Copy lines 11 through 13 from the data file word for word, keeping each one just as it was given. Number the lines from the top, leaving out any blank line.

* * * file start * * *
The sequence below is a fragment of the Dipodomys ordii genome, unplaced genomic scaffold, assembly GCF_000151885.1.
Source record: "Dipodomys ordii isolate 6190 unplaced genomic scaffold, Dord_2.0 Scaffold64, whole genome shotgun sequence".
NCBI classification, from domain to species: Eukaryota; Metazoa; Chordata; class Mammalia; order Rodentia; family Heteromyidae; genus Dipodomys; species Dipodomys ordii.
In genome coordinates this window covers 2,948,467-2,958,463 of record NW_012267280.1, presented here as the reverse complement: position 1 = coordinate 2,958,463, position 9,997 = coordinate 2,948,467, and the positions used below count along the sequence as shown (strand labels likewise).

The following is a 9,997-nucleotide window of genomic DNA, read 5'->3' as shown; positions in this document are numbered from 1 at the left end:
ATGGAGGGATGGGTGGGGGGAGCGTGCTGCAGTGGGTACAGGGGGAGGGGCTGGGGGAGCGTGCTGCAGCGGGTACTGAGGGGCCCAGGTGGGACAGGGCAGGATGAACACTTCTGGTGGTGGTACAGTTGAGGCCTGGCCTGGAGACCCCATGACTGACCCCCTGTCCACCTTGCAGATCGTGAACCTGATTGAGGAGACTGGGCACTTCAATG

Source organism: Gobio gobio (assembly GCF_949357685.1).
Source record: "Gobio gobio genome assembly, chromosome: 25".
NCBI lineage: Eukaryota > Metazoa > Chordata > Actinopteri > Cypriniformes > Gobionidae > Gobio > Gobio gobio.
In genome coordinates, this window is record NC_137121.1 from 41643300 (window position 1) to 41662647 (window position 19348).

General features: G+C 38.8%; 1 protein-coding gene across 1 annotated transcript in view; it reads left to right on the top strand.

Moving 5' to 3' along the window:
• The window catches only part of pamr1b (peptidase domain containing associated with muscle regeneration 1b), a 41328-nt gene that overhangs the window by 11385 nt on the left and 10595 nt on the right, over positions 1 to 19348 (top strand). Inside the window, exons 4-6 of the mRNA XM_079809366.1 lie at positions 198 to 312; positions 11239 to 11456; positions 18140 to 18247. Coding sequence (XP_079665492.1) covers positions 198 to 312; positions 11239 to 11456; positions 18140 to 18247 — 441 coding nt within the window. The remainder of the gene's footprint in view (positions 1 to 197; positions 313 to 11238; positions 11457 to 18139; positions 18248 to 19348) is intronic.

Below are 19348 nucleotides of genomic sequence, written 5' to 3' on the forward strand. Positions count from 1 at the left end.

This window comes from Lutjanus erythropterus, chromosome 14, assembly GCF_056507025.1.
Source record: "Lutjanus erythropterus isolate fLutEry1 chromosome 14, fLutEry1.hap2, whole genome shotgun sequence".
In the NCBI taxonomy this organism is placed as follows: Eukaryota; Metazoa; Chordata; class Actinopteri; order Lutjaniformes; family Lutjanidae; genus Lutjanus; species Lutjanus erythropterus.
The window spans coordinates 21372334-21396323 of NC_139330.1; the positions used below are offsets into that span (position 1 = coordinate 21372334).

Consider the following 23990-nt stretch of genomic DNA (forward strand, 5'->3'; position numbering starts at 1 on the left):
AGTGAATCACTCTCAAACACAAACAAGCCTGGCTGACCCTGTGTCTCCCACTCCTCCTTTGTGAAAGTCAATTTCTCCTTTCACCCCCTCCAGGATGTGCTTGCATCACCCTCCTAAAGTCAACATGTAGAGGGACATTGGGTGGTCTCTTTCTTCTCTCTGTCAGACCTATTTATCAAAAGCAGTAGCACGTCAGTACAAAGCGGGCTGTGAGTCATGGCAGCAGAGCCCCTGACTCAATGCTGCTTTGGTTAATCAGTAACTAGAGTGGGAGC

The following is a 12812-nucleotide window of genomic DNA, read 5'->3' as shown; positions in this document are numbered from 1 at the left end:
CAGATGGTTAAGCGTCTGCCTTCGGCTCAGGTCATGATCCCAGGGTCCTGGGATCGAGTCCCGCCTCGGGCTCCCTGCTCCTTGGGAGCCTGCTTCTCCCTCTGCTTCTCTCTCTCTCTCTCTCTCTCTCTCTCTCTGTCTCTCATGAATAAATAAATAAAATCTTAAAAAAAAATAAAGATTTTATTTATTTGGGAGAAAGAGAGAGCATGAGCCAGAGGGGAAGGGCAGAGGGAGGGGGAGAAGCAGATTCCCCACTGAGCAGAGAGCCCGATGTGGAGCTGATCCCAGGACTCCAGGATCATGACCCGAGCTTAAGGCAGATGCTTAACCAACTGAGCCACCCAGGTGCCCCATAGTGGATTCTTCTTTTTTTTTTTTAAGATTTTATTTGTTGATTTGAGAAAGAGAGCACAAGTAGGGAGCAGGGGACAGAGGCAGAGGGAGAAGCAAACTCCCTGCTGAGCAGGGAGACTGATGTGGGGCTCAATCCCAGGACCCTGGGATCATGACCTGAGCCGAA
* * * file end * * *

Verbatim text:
General features: G+C 38.8%; 1 protein-coding gene across 1 annotated transcript in view; it reads left to right on the top strand.

Moving 5' to 3' along the window:
• The window catches only part of pamr1b (peptidase domain containing associated with muscle regeneration 1b), a 41328-nt gene that overhangs the window by 11385 nt on the left and 10595 nt on the right, over positions 1 to 19348 (top strand). Inside the window, exons 4-6 of the mRNA XM_079809366.1 lie at positions 198 to 312; positions 11239 to 11456; positions 18140 to 18247. Coding sequence (XP_079665492.1) covers positions 198 to 312; positions 11239 to 11456; positions 18140 to 18247 — 441 coding nt within the window. The remainder of the gene's footprint in view (positions 1 to 197; positions 313 to 11238; positions 11457 to 18139; positions 18248 to 19348) is intronic.